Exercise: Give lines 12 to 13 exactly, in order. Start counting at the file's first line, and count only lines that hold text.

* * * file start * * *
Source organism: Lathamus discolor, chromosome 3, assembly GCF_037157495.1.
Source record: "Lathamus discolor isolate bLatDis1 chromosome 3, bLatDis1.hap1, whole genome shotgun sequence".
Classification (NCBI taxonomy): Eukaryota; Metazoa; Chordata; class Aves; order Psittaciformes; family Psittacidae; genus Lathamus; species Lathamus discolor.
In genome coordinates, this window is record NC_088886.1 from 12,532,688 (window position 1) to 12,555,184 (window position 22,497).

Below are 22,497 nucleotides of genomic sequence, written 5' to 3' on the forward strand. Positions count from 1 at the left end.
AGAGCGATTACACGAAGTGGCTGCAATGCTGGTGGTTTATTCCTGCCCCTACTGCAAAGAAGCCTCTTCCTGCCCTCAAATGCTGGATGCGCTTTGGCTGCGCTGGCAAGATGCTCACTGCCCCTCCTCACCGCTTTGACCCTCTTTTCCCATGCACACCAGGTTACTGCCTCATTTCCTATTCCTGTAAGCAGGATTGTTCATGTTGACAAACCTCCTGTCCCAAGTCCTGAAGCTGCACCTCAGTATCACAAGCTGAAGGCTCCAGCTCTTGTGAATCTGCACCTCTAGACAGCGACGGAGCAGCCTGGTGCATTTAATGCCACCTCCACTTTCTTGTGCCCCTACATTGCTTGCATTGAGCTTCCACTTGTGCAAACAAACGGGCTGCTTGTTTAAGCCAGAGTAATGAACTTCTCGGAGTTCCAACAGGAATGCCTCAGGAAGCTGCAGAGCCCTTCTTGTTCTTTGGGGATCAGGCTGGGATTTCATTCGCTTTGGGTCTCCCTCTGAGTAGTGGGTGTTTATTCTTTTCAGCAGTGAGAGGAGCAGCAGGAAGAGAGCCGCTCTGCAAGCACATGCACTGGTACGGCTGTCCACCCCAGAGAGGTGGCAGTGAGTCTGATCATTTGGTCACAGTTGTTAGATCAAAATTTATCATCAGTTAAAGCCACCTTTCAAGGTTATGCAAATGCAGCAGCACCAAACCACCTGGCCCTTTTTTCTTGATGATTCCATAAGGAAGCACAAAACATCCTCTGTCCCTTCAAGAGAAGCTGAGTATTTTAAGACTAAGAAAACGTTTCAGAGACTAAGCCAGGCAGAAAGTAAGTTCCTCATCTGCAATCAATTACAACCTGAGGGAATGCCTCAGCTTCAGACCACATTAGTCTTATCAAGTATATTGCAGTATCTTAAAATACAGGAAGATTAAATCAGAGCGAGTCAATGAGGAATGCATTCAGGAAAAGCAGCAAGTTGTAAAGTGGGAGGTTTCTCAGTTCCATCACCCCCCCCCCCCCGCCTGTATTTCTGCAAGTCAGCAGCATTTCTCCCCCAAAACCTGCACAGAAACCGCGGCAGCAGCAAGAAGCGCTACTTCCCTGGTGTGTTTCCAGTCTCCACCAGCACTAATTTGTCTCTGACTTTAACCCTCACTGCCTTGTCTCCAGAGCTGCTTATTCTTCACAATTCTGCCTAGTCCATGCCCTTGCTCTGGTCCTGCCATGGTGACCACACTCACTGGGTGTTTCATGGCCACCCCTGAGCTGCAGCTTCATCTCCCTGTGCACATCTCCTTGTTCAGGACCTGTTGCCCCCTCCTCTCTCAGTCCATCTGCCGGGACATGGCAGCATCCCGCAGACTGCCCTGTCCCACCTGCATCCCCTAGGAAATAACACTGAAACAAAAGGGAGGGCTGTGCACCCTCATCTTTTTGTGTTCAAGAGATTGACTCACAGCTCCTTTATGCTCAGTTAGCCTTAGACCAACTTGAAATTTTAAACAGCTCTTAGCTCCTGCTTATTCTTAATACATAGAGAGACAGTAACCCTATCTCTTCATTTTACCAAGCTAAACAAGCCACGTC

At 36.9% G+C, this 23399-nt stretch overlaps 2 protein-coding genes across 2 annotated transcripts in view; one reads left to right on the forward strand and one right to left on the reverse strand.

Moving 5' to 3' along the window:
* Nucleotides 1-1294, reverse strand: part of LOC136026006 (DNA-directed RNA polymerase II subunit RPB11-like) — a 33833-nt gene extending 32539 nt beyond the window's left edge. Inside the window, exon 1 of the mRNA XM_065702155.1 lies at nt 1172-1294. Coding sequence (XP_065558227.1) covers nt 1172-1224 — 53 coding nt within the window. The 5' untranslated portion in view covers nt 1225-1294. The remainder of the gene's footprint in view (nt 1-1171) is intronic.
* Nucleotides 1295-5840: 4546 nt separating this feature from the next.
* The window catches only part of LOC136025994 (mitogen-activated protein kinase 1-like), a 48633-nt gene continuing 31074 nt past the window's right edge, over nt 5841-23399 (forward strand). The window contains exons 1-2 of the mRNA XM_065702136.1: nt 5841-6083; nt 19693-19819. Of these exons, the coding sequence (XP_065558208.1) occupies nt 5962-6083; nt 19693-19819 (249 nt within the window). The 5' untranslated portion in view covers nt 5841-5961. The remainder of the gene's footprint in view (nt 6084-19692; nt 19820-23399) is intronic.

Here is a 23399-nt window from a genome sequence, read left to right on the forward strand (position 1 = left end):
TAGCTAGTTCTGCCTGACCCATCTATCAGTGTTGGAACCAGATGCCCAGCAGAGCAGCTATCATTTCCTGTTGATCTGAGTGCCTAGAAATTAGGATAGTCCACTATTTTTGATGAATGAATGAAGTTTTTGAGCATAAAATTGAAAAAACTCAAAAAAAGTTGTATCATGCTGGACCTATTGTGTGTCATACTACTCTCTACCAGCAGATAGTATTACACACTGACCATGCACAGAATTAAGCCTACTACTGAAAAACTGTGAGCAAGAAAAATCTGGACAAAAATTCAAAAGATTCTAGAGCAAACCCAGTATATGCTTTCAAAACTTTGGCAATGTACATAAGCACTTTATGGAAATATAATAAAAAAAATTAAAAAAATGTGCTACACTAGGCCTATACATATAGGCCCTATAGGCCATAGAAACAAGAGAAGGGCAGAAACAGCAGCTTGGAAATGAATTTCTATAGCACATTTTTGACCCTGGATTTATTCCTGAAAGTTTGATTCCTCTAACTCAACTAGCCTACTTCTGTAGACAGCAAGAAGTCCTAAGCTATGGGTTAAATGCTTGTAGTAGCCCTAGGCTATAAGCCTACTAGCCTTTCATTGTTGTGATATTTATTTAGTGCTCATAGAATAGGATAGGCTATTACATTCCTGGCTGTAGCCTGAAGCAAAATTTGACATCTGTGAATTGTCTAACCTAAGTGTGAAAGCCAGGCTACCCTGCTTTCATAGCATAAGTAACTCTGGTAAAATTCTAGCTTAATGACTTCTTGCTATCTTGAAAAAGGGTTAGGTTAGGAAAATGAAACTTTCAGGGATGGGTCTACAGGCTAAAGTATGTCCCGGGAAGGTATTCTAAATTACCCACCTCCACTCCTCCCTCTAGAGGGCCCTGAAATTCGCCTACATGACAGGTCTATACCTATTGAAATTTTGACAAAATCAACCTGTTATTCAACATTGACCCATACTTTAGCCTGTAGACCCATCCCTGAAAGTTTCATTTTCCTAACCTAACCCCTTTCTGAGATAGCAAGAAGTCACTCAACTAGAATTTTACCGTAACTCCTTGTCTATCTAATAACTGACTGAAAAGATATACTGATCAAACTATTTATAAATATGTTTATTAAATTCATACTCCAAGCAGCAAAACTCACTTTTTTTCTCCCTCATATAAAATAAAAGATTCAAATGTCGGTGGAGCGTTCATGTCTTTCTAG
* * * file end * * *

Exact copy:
Here is a 23399-nt window from a genome sequence, read left to right on the forward strand (position 1 = left end):
TAGCTAGTTCTGCCTGACCCATCTATCAGTGTTGGAACCAGATGCCCAGCAGAGCAGCTATCATTTCCTGTTGATCTGAGTGCCTAGAAATTAGGATAGTCCACTATTTTTGATGAATGAATGAAGTTTTTGAGCATAAAATTGAAAAAACTCAAAAAAAGTTGTATCATGCTGGACCTATTGTGTGTCATACTACTCTCTACCAGCAGATAGTATTACACACTGACCATGCACAGAATTAAGCCTACTACTGAAAAACTGTGAGCAAGAAAAATCTGGACAAAAATTCAAAAGATTCTAGAGCAAACCCAGTATATGCTTTCAAAACTTTGGCAATGTACATAAGCACTTTATGGAAATATAATAAAAAAAATTAAAAAAATGTGCTACACTAGGCCTATACATATAGGCCCTATAGGCCATAGAAACAAGAGAAGGGCAGAAACAGCAGCTTGGAAATGAATTTCTATAGCACATTTTTGACCCTGGATTTATTCCTGAAAGTTTGATTCCTCTAACTCAACTAGCCTACTTCTGTAGACAGCAAGAAGTCCTAAGCTATGGGTTAAATGCTTGTAGTAGCCCTAGGCTATAAGCCTACTAGCCTTTCATTGTTGTGATATTTATTTAGTGCTCATAGAATAGGATAGGCTATTACATTCCTGGCTGTAGCCTGAAGCAAAATTTGACATCTGTGAATTGTCTAACCTAAGTGTGAAAGCCAGGCTACCCTGCTTTCATAGCATAAGTAACTCTGGTAAAATTCTAGCTTAATGACTTCTTGCTATCTTGAAAAAGGGTTAGGTTAGGAAAATGAAACTTTCAGGGATGGGTCTACAGGCTAAAGTATGTCCCGGGAAGGTATTCTAAATTACCCACCTCCACTCCTCCCTCTAGAGGGCCCTGAAATTCGCCTACATGACAGGTCTATACCTATTGAAATTTTGACAAAATCAACCTGTTATTCAACATTGACCCATACTTTAGCCTGTAGACCCATCCCTGAAAGTTTCATTTTCCTAACCTAACCCCTTTCTGAGATAGCAAGAAGTCACTCAACTAGAATTTTACCGTAACTCCTTGTCTATCTAATAACTGACTGAAAAGATATACTGATCAAACTATTTATAAATATGTTTATTAAATTCATACTCCAAGCAGCAAAACTCACTTTTTTTCTCCCTCATATAAAATAAAAGATTCAAATGTCGGTGGAGCGTTCATGTCTTTCTAG